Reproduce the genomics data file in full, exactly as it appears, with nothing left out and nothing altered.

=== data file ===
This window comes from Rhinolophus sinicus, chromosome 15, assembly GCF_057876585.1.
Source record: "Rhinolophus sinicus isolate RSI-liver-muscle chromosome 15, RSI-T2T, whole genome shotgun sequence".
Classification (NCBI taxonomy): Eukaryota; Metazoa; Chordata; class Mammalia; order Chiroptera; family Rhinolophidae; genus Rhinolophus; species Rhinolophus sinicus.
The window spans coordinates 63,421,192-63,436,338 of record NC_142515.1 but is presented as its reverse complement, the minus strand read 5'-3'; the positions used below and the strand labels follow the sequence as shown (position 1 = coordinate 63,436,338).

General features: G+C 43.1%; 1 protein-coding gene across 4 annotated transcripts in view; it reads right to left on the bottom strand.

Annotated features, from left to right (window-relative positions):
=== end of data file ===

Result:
This window comes from Rhinolophus sinicus, chromosome 15, assembly GCF_057876585.1.
Source record: "Rhinolophus sinicus isolate RSI-liver-muscle chromosome 15, RSI-T2T, whole genome shotgun sequence".
Classification (NCBI taxonomy): Eukaryota; Metazoa; Chordata; class Mammalia; order Chiroptera; family Rhinolophidae; genus Rhinolophus; species Rhinolophus sinicus.
The window spans coordinates 63,421,192-63,436,338 of record NC_142515.1 but is presented as its reverse complement, the minus strand read 5'-3'; the positions used below and the strand labels follow the sequence as shown (position 1 = coordinate 63,436,338).

General features: G+C 43.1%; 1 protein-coding gene across 4 annotated transcripts in view; it reads right to left on the bottom strand.

Annotated features, from left to right (window-relative positions):